I wonder if Paul, reflecting on his first letter to the newly minted Christians of Corinth, felt any embarrassment over how wrong he had been. I wonder if the passing of years, some of the Corinthians teased him about how it could have been that in those days he had been convinced that the world was about to end and how seriously recommended that they forget about their marriages and families and businesses and that they should simply and prayerfully devote their attention to the imminent second coming of The Lord.
In spite of this letter having been written when Paul was in what we might call an unnecessary crisis legislation mode, it remains enshrined in history because inaccurate though his immediate expectations turned out to be, all his letters, as well as those of his co-operators, were treasured by the community.
Today they remain an integral part of our liturgy not because every verse supports a major lesson that must be hammered home, but because they are our story, our history. They tell us where we are coming from and, in a way, where we are. Where we are ...still wrestling with the same questions but within a very different set of circumstances.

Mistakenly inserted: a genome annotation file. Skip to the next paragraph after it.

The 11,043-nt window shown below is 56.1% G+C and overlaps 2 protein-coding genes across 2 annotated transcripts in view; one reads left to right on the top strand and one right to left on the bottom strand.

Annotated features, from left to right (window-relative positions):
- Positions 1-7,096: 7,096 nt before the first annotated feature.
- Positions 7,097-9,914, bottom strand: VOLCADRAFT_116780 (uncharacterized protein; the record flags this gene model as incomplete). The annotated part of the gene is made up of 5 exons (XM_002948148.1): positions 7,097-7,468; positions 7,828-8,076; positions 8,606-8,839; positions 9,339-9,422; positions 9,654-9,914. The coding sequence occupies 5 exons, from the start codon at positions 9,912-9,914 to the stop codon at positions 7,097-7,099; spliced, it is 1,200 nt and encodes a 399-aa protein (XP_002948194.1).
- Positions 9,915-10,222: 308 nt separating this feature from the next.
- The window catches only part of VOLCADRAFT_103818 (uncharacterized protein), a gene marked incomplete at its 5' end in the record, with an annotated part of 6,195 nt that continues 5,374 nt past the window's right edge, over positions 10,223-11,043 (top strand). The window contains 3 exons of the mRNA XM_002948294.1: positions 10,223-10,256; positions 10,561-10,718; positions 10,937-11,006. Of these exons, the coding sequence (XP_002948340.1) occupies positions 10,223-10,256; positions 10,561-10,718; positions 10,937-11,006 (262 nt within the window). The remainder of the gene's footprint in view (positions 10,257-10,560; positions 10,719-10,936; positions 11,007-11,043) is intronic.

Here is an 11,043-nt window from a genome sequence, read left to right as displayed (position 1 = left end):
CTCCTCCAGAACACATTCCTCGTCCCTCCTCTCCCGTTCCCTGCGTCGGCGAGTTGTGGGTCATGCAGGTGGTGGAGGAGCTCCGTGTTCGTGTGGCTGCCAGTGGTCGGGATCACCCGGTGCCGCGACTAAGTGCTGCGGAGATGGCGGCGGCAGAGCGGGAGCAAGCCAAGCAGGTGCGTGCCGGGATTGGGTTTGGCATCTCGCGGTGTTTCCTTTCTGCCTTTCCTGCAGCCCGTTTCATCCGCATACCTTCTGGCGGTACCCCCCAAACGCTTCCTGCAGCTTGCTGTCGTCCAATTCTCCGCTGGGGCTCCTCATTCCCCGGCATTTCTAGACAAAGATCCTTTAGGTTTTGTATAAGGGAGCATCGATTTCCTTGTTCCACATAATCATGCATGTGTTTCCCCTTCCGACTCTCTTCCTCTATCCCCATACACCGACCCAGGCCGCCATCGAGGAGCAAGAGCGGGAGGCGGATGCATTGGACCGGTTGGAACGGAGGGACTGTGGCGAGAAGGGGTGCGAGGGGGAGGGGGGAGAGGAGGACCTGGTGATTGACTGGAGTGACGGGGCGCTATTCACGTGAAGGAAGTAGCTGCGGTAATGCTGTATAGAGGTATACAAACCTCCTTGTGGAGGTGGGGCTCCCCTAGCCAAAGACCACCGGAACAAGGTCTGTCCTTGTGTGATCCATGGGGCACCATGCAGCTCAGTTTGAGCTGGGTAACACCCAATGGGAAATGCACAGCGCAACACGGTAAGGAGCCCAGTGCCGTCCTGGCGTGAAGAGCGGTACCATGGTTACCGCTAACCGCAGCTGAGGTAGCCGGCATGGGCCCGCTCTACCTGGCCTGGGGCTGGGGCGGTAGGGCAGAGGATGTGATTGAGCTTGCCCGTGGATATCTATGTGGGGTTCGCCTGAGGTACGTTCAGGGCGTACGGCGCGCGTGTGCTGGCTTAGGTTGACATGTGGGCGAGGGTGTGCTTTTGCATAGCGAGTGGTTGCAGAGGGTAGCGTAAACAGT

The process of understanding the day-to-day implications of being a Christian, of being a Catholic, is ongoing.
Paul struggled to define the Christian ideals relative to liturgy, sexuality, gender roles, social norms, etc. With his help the Christian population of the Mediterranean region evolved in their appreciation of the consequences of Jesus' teachings.
Sometimes they lost their balance, as did Paul himself when preoccupied with the end of time. He and they recovered and with the help of the Holy Spirit, they grew in wisdom and understanding.
Sometimes, I fear, many of us act as though that process is now complete ...as if we have all the answers and all is black and white. Well it isn't! The struggle continues because the questions and challenges never remain exactly the same. Nor do we.
To sit back comfortably and give yesterday's pat answers to today's complex questions is not enough.
There are, however, certain fundamental principles that are timeless. They are essentially Gospel principles with which most of us are familiar. It is in their application that we are constantly challenged.
I suggest to you that our great sin is to actively avoid that challenge. To let our eyes glaze over, to shrug off responsibility and, perhaps, along with it, our very identity, with that now ubiquitous, dismissive exclamation, "WHATEVER!"